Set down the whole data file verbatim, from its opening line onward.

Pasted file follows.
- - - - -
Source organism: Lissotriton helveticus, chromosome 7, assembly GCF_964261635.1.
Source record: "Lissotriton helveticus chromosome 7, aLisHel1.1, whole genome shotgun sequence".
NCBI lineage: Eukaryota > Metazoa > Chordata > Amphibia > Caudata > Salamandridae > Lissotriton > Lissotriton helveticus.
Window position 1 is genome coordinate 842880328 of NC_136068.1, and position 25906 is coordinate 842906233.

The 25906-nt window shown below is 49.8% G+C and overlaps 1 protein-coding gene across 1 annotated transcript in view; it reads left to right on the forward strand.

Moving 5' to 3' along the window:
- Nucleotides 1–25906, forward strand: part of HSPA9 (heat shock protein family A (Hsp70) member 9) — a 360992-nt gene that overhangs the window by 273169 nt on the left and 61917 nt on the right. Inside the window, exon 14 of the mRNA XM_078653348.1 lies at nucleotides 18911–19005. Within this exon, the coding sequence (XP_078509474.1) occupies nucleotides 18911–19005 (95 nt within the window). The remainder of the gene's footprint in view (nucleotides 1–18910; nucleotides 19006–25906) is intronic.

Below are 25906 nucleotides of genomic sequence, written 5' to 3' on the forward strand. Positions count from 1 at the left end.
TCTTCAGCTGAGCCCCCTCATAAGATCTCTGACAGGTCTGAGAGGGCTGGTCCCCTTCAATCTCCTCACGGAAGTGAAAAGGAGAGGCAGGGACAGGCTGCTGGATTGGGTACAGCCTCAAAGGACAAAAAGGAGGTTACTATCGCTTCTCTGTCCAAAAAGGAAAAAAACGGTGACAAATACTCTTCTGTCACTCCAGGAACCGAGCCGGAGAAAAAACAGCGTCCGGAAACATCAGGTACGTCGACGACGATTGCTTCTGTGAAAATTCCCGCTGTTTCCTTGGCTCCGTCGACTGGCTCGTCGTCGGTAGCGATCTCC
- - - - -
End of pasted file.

Source organism: Lissotriton helveticus, chromosome 7, assembly GCF_964261635.1.
Source record: "Lissotriton helveticus chromosome 7, aLisHel1.1, whole genome shotgun sequence".
NCBI lineage: Eukaryota > Metazoa > Chordata > Amphibia > Caudata > Salamandridae > Lissotriton > Lissotriton helveticus.
Window position 1 is genome coordinate 842880328 of NC_136068.1, and position 25906 is coordinate 842906233.

The 25906-nt window shown below is 49.8% G+C and overlaps 1 protein-coding gene across 1 annotated transcript in view; it reads left to right on the forward strand.

Moving 5' to 3' along the window:
- Nucleotides 1–25906, forward strand: part of HSPA9 (heat shock protein family A (Hsp70) member 9) — a 360992-nt gene that overhangs the window by 273169 nt on the left and 61917 nt on the right. Inside the window, exon 14 of the mRNA XM_078653348.1 lies at nucleotides 18911–19005. Within this exon, the coding sequence (XP_078509474.1) occupies nucleotides 18911–19005 (95 nt within the window). The remainder of the gene's footprint in view (nucleotides 1–18910; nucleotides 19006–25906) is intronic.

Below are 25906 nucleotides of genomic sequence, written 5' to 3' on the forward strand. Positions count from 1 at the left end.
TCTTCAGCTGAGCCCCCTCATAAGATCTCTGACAGGTCTGAGAGGGCTGGTCCCCTTCAATCTCCTCACGGAAGTGAAAAGGAGAGGCAGGGACAGGCTGCTGGATTGGGTACAGCCTCAAAGGACAAAAAGGAGGTTACTATCGCTTCTCTGTCCAAAAAGGAAAAAAACGGTGACAAATACTCTTCTGTCACTCCAGGAACCGAGCCGGAGAAAAAACAGCGTCCGGAAACATCAGGTACGTCGACGACGATTGCTTCTGTGAAAATTCCCGCTGTTTCCTTGGCTCCGTCGACTGGCTCGTCGTCGGTAGCGATCTCC